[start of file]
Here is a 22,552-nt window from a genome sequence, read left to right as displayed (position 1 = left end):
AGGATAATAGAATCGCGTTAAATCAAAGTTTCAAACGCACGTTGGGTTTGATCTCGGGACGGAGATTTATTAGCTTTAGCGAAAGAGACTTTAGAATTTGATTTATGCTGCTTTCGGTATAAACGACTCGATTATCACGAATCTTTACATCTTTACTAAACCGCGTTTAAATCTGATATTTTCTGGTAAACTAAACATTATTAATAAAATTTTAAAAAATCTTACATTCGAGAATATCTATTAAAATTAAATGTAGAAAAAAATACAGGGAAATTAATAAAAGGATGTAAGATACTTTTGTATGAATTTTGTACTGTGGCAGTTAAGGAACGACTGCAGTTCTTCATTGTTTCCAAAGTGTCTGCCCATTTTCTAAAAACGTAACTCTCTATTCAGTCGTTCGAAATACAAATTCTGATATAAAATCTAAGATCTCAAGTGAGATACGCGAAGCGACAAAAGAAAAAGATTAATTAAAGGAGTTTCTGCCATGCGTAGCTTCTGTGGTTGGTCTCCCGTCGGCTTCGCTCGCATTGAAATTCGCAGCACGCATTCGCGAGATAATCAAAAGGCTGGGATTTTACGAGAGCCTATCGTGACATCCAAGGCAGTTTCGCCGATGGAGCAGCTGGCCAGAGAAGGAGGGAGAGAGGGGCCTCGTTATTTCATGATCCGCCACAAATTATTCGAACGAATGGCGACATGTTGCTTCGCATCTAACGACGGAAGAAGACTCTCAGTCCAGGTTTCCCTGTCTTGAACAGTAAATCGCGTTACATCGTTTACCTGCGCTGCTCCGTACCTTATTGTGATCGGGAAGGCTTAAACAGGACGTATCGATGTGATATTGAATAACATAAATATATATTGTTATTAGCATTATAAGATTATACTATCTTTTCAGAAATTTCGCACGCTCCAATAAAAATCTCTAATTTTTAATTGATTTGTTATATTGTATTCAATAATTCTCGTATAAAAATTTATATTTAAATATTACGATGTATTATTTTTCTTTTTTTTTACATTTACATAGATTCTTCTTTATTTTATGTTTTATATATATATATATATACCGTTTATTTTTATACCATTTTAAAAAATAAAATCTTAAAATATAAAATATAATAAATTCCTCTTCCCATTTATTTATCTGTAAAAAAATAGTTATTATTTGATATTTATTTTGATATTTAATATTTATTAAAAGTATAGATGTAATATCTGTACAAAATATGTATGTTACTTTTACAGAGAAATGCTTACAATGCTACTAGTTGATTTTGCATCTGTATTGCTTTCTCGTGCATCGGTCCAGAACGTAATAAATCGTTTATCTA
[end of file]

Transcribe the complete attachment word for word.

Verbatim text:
Here is a 22,552-nt window from a genome sequence, read left to right as displayed (position 1 = left end):
AGGATAATAGAATCGCGTTAAATCAAAGTTTCAAACGCACGTTGGGTTTGATCTCGGGACGGAGATTTATTAGCTTTAGCGAAAGAGACTTTAGAATTTGATTTATGCTGCTTTCGGTATAAACGACTCGATTATCACGAATCTTTACATCTTTACTAAACCGCGTTTAAATCTGATATTTTCTGGTAAACTAAACATTATTAATAAAATTTTAAAAAATCTTACATTCGAGAATATCTATTAAAATTAAATGTAGAAAAAAATACAGGGAAATTAATAAAAGGATGTAAGATACTTTTGTATGAATTTTGTACTGTGGCAGTTAAGGAACGACTGCAGTTCTTCATTGTTTCCAAAGTGTCTGCCCATTTTCTAAAAACGTAACTCTCTATTCAGTCGTTCGAAATACAAATTCTGATATAAAATCTAAGATCTCAAGTGAGATACGCGAAGCGACAAAAGAAAAAGATTAATTAAAGGAGTTTCTGCCATGCGTAGCTTCTGTGGTTGGTCTCCCGTCGGCTTCGCTCGCATTGAAATTCGCAGCACGCATTCGCGAGATAATCAAAAGGCTGGGATTTTACGAGAGCCTATCGTGACATCCAAGGCAGTTTCGCCGATGGAGCAGCTGGCCAGAGAAGGAGGGAGAGAGGGGCCTCGTTATTTCATGATCCGCCACAAATTATTCGAACGAATGGCGACATGTTGCTTCGCATCTAACGACGGAAGAAGACTCTCAGTCCAGGTTTCCCTGTCTTGAACAGTAAATCGCGTTACATCGTTTACCTGCGCTGCTCCGTACCTTATTGTGATCGGGAAGGCTTAAACAGGACGTATCGATGTGATATTGAATAACATAAATATATATTGTTATTAGCATTATAAGATTATACTATCTTTTCAGAAATTTCGCACGCTCCAATAAAAATCTCTAATTTTTAATTGATTTGTTATATTGTATTCAATAATTCTCGTATAAAAATTTATATTTAAATATTACGATGTATTATTTTTCTTTTTTTTTACATTTACATAGATTCTTCTTTATTTTATGTTTTATATATATATATATATACCGTTTATTTTTATACCATTTTAAAAAATAAAATCTTAAAATATAAAATATAATAAATTCCTCTTCCCATTTATTTATCTGTAAAAAAATAGTTATTATTTGATATTTATTTTGATATTTAATATTTATTAAAAGTATAGATGTAATATCTGTACAAAATATGTATGTTACTTTTACAGAGAAATGCTTACAATGCTACTAGTTGATTTTGCATCTGTATTGCTTTCTCGTGCATCGGTCCAGAACGTAATAAATCGTTTATCTA